With her poetry collection The World’s Wife (1999), Carol Ann Duffy provided a voice for the women that have been silenced in the course of history. Jane Harris has done something similar with The Observations, a bawdy tale narrated by Bessy Buckley, a (too) young Irish prostitute turned serving maid. Set somewhere dank and dour in Scotland in the middle of the 19th century, this rambunctious story revolves around Bessy’s relationship with her mistress, Arabella Weir, who is writing a treatise on the domestic class. The Observations bears all the hallmarks of a Gothic novel — locked boxes, sordid pasts, mistaken identities, ruined reputations. But it is made unique by the narrator’s voice, for which I can think of no parallel.
Bessy’s charming Irish lilt ranges seamlessly from brothel slang to Victorian euphemism, and her character matches this broad scope. Her abominable mother, permanently drunk (‘in a state of elevation’), sold her off to a man that took it upon himself to educate her while debauching her. By this plot device, the author is able to invest a sharp savvy into Bessy’s otherwise naive voice, and this provides the opportunity to play a surprisingly highbrow novelistic game. Harris is enormously inventive in her use of language and metaphor, but always remains within the realm of her protagonist’s experience. This is an accomplished balancing act, pulled off with a degree of narrative control unusual for a first novel.
Bessy’s sordid past provides the author with the opportunity to give her novel a ribald twist. The narrator is naturally not as confined in taste and sensibility as her literary contemporaries. I can’t imagine George Eliot describing anyone, let alone a perverted Scottish priest, as a ‘fart-catcher’, nor would she be too impressed by the description of a bad smell as ‘like something had took a watery shite and died’. The censure of the times has no place in Harris’s fertile imagination.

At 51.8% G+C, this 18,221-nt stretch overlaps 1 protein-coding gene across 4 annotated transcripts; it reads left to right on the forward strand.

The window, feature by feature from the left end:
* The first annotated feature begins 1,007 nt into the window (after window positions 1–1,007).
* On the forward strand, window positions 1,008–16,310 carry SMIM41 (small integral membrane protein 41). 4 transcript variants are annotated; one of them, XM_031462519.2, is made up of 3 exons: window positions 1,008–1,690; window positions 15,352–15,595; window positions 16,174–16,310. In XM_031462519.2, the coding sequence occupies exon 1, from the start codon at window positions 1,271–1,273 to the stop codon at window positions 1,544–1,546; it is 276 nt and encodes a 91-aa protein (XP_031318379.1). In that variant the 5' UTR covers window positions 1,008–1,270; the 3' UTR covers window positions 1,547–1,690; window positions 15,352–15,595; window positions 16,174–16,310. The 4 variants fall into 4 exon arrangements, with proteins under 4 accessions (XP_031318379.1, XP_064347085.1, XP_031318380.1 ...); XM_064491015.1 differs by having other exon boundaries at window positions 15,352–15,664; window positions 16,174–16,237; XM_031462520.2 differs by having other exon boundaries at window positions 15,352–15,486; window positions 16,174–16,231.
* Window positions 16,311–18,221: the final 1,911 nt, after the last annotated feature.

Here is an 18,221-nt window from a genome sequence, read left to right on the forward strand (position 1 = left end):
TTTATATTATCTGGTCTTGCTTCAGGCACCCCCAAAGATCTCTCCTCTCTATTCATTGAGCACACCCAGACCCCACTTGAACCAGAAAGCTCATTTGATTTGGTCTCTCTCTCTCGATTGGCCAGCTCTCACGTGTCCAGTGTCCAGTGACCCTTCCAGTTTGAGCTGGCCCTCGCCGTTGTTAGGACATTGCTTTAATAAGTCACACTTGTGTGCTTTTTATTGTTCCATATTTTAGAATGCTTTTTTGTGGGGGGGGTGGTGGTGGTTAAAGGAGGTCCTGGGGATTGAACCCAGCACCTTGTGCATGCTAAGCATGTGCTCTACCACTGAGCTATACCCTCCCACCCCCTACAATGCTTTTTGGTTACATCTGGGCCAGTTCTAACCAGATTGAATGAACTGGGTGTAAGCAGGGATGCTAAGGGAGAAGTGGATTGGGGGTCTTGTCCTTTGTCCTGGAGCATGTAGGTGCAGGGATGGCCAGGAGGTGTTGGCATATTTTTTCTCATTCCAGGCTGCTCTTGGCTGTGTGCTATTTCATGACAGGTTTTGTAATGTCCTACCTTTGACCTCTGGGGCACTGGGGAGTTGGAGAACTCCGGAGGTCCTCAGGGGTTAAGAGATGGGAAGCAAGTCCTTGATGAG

When Arabella tells Bessy to keep a journal, including her thoughts and feelings as well as daily goings-on, Bessy asks herself, ‘What possible interest could that be to any man jack?’ The journal is a metaphor for Harris’s project. She gives a voice to someone who could otherwise never hope, or even desire, to be heard. This missionary element could have made The Observations a preachy, stuffy kind of novel. Instead it is funny, suspenseful, unusual and ultimately satisfying, thanks to a combination of modern literary technique and a Victorian sense of plot.
It is easy to dismiss a book written in vernacular as unreadable. Certainly, it takes a while to get used to Bessy’s singular voice, and some passages suffer from the purposeful misuse of grammar. But Bessy is so charming, and Harris so skilled in sustaining her charm, that it would be a mistake to ignore The Observations on these grounds. Like the great Victorian novelists who flirt with lowbrow sensationalism to achieve a kind of high art, Harris combines a racy, page-turning plot with serious literary invention. Besides, any novel that includes the word ‘betwattled’ is surely worth reading.